But “R” could not have chosen a worse person to kidnap. Julie’s father kind of runs the army for the human resistance living in the arena nearby. Also, everyone can kind of tell that she’s human. And the Boneys (the members of the zombie oligarchy at the airport) want her dead because she’s not one of them. And she represents a threat to their way of life. Self-actualized zombies with a clear philosophy on non-life?! If that’s not scary, I don’t know what is. Also, they look like this:

warm-bodies-skeletons-bonies

Eeep.

This is the tension in the novel: the human philosophy versus the philosophy of the undead. Which one will win? Who will defeat whom? Can they co-exist? Are they all that different? Can Julie and “R” hope for any sort of real life together given who/what they are? Also, “R” kind of ate Julie’s boyfriend. You don’t just get over that kind of thing. Right?

This book, guys! I try rullll hard not to be all “This book is AMAH-ZING! Read it!” because then people read it and they’re like “Calm yourself. It was only all right.” So I won’t tell you just how good I think this book is or how powerful the philosophical questions are or how it made me question how I live/want to live my life. I’ll just leave you with this quote from the book where Julie gives her theory on how zombies came to be:

‘I think we crushed ourselves down over the centuries. Buried ourselves under greed and hate and whatever other sins we could find until our souls finally hit rock bottom of the universe. And then they scraped a hole through it, into some…dark place.’ 221-222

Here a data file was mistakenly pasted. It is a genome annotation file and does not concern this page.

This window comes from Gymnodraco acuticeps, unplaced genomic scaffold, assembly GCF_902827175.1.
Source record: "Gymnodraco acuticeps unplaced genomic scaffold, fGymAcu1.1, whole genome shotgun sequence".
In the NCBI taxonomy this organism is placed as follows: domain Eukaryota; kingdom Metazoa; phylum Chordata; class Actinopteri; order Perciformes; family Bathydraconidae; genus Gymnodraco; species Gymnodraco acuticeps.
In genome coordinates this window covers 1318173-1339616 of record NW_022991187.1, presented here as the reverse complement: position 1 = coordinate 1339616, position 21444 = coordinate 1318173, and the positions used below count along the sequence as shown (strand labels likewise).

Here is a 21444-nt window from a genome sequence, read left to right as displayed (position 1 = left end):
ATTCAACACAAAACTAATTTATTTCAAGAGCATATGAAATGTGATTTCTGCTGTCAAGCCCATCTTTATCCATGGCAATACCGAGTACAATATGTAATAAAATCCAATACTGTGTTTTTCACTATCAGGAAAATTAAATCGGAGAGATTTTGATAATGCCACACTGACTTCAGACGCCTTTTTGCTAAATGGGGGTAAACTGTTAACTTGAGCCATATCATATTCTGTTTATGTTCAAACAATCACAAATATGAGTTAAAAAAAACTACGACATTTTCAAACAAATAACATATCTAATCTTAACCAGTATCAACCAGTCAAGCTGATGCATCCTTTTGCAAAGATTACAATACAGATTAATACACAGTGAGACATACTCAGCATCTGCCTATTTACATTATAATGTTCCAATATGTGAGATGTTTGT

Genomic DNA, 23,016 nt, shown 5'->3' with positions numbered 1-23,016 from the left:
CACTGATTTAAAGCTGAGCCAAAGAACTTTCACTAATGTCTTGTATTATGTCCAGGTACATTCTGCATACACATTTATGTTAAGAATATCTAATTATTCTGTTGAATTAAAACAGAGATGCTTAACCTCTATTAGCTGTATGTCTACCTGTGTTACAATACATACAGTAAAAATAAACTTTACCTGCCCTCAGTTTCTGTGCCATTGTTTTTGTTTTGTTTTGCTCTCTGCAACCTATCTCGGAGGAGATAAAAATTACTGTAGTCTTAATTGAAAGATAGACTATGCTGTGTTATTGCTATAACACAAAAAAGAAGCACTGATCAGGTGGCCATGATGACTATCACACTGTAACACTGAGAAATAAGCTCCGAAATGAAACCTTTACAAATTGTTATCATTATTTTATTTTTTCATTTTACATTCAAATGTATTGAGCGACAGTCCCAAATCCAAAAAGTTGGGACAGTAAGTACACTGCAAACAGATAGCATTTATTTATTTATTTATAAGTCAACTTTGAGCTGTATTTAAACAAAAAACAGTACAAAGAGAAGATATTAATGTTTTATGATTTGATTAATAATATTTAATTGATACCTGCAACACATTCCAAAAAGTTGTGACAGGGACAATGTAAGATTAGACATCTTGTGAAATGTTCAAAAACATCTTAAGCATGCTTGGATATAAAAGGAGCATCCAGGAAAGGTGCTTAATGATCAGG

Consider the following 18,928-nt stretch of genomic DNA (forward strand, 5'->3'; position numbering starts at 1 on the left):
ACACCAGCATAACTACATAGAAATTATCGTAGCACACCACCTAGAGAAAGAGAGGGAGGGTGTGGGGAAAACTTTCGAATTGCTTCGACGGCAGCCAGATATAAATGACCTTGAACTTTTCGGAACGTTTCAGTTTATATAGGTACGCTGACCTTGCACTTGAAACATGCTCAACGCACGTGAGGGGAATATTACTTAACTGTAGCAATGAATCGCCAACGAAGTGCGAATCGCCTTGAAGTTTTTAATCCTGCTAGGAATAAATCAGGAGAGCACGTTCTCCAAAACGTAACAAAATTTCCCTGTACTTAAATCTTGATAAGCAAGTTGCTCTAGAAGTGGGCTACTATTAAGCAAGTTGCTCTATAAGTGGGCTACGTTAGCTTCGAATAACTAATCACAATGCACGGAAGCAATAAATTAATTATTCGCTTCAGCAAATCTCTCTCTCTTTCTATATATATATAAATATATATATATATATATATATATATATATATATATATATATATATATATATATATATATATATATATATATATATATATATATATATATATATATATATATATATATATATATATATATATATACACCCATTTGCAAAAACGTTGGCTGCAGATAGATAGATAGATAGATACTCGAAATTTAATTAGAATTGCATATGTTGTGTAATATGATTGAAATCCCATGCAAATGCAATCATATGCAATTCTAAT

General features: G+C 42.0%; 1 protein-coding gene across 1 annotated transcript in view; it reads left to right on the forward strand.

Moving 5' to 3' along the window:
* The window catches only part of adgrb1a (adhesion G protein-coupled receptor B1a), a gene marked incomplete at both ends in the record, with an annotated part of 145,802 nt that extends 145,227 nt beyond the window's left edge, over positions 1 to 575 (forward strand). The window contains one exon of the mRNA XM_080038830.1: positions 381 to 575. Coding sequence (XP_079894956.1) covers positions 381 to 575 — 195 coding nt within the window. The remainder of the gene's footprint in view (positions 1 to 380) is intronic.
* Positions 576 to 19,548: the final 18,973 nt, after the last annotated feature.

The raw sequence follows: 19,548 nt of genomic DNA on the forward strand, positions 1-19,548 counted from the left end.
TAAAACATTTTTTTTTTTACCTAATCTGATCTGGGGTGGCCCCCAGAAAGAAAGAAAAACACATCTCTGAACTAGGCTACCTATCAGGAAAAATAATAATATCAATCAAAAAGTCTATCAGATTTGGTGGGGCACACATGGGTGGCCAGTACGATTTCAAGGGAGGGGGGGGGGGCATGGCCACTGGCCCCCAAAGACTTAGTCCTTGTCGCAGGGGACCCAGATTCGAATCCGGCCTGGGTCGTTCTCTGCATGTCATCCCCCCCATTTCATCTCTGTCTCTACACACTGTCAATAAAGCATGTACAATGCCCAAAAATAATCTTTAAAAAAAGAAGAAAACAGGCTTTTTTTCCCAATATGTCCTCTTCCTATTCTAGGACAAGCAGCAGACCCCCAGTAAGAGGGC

4.5 out of 5 coffees. Read the book soon; the movie comes out this Friday. Also, the soundtrack!

 
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Posted by on January 29, 2013 in Uncategorized

 

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Let’s Pretend This Never Happened by Jenny Lawson

lets-pretend-this-never-happenedYou know that one friend that we all have who insists they had the weirdest childhood? And then when you ask for anecdotal proof, it’s always a wah-wah? Because, seriously. Who among us doesn’t have emotional scars from being raised by flawed beings?

But Jenny Lawson’s claim is not a “wah-wah.” It’s more of a “wha-what?!” Like the time she was chasing her little sister around her backyard and ran into the carcass of a deer cut open, splayed in half, and air-drying on the clothes line. And by “into” I mean ran inside of the deer and came out covered in deer insides. And THEN her father hosed her and the deer down and later served that deer as part of a meal. And then there was this other time where, after being chastised by her younger sister for being “weird” and a bit of loner, she went on a field trip with her class and ended up with her arm stuck inside of a cow’s hoo-haa. Because she was in the process of artificially inseminating it.